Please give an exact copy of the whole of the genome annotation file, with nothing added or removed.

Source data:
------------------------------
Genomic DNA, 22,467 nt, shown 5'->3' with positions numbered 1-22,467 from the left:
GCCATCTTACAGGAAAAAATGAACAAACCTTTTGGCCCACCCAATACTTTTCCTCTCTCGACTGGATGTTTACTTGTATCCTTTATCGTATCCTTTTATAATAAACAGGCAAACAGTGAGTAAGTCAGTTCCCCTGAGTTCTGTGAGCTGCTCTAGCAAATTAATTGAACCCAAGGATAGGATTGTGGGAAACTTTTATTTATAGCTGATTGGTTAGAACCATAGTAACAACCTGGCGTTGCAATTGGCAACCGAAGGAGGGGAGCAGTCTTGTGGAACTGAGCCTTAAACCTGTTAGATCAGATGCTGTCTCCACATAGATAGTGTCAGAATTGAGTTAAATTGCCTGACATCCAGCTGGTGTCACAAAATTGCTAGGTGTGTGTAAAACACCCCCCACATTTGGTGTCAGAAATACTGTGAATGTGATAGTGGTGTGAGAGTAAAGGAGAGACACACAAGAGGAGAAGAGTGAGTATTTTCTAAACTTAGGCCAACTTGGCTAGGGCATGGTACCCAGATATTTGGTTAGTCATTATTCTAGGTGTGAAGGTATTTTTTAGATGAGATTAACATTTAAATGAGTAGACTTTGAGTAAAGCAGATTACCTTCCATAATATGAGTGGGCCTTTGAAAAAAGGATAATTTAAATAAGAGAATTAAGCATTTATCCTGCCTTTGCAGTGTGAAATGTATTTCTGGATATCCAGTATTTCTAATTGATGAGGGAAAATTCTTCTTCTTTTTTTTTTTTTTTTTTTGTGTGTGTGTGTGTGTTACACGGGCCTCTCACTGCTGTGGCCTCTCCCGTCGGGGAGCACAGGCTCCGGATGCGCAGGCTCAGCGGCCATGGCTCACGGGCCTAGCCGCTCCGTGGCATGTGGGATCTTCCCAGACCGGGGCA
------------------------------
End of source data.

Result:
Genomic DNA, 22,467 nt, shown 5'->3' with positions numbered 1-22,467 from the left:
GCCATCTTACAGGAAAAAATGAACAAACCTTTTGGCCCACCCAATACTTTTCCTCTCTCGACTGGATGTTTACTTGTATCCTTTATCGTATCCTTTTATAATAAACAGGCAAACAGTGAGTAAGTCAGTTCCCCTGAGTTCTGTGAGCTGCTCTAGCAAATTAATTGAACCCAAGGATAGGATTGTGGGAAACTTTTATTTATAGCTGATTGGTTAGAACCATAGTAACAACCTGGCGTTGCAATTGGCAACCGAAGGAGGGGAGCAGTCTTGTGGAACTGAGCCTTAAACCTGTTAGATCAGATGCTGTCTCCACATAGATAGTGTCAGAATTGAGTTAAATTGCCTGACATCCAGCTGGTGTCACAAAATTGCTAGGTGTGTGTAAAACACCCCCCACATTTGGTGTCAGAAATACTGTGAATGTGATAGTGGTGTGAGAGTAAAGGAGAGACACACAAGAGGAGAAGAGTGAGTATTTTCTAAACTTAGGCCAACTTGGCTAGGGCATGGTACCCAGATATTTGGTTAGTCATTATTCTAGGTGTGAAGGTATTTTTTAGATGAGATTAACATTTAAATGAGTAGACTTTGAGTAAAGCAGATTACCTTCCATAATATGAGTGGGCCTTTGAAAAAAGGATAATTTAAATAAGAGAATTAAGCATTTATCCTGCCTTTGCAGTGTGAAATGTATTTCTGGATATCCAGTATTTCTAATTGATGAGGGAAAATTCTTCTTCTTTTTTTTTTTTTTTTTTTGTGTGTGTGTGTGTGTTACACGGGCCTCTCACTGCTGTGGCCTCTCCCGTCGGGGAGCACAGGCTCCGGATGCGCAGGCTCAGCGGCCATGGCTCACGGGCCTAGCCGCTCCGTGGCATGTGGGATCTTCCCAGACCGGGGCA